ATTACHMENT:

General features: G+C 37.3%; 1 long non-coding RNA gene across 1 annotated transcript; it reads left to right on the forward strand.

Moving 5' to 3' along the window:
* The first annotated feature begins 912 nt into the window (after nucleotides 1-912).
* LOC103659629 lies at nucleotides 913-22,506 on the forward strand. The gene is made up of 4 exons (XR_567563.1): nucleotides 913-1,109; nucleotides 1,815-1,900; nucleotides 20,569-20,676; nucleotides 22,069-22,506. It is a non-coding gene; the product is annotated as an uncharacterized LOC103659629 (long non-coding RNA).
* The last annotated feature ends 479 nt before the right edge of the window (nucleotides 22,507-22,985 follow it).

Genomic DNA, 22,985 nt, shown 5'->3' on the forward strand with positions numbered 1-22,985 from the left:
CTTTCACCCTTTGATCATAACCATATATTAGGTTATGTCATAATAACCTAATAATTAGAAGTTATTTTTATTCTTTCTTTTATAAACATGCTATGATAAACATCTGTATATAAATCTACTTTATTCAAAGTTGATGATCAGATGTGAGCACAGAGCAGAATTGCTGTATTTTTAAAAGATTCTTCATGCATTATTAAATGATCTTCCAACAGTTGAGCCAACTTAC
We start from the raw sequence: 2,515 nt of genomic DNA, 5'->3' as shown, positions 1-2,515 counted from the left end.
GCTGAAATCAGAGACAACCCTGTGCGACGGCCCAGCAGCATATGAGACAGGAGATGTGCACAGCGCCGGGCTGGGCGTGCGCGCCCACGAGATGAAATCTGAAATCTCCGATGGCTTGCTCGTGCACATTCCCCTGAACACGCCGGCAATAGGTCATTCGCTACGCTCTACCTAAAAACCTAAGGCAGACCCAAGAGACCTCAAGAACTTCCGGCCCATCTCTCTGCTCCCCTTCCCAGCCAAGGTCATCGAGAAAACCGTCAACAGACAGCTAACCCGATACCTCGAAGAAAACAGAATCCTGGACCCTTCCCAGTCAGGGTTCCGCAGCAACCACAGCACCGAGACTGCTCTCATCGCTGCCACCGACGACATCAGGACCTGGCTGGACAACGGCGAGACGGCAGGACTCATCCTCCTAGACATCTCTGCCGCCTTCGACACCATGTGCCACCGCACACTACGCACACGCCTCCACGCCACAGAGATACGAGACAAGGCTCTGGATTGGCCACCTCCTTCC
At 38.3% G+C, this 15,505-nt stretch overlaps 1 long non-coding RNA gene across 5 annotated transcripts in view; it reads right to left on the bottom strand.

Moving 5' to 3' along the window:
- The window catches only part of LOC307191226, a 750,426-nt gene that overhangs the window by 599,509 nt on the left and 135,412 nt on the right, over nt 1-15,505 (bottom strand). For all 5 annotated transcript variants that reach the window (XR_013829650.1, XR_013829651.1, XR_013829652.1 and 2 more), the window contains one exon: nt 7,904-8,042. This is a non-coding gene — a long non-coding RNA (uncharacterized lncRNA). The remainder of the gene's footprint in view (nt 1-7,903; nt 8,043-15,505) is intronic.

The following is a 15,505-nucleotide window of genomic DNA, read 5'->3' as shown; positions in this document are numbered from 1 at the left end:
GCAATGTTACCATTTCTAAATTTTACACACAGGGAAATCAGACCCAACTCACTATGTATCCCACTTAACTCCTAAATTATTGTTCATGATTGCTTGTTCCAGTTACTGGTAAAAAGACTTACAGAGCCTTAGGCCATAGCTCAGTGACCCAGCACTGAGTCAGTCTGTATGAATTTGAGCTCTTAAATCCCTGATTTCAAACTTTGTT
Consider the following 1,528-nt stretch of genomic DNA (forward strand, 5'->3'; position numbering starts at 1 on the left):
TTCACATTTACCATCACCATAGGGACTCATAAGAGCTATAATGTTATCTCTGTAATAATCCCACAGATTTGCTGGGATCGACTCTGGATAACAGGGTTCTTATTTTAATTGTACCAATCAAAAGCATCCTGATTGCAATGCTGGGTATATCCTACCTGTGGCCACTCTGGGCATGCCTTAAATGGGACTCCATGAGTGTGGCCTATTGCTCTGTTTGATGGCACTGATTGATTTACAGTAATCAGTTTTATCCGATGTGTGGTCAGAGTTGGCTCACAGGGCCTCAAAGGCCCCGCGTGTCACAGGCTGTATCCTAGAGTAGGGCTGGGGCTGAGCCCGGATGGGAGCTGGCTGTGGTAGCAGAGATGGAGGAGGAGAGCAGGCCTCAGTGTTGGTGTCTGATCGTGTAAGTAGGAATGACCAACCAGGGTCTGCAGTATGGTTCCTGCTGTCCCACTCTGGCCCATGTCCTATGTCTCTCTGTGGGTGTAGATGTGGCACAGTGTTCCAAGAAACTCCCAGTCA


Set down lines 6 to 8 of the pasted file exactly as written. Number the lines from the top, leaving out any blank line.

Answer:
Genomic DNA, 22,985 nt, shown 5'->3' on the forward strand with positions numbered 1-22,985 from the left:
CTTTCACCCTTTGATCATAACCATATATTAGGTTATGTCATAATAACCTAATAATTAGAAGTTATTTTTATTCTTTCTTTTATAAACATGCTATGATAAACATCTGTATATAAATCTACTTTATTCAAAGTTGATGATCAGATGTGAGCACAGAGCAGAATTGCTGTATTTTTAAAAGATTCTTCATGCATTATTAAATGATCTTCCAACAGTTGAGCCAACTTAC
We start from the raw sequence: 2,515 nt of genomic DNA, 5'->3' as shown, positions 1-2,515 counted from the left end.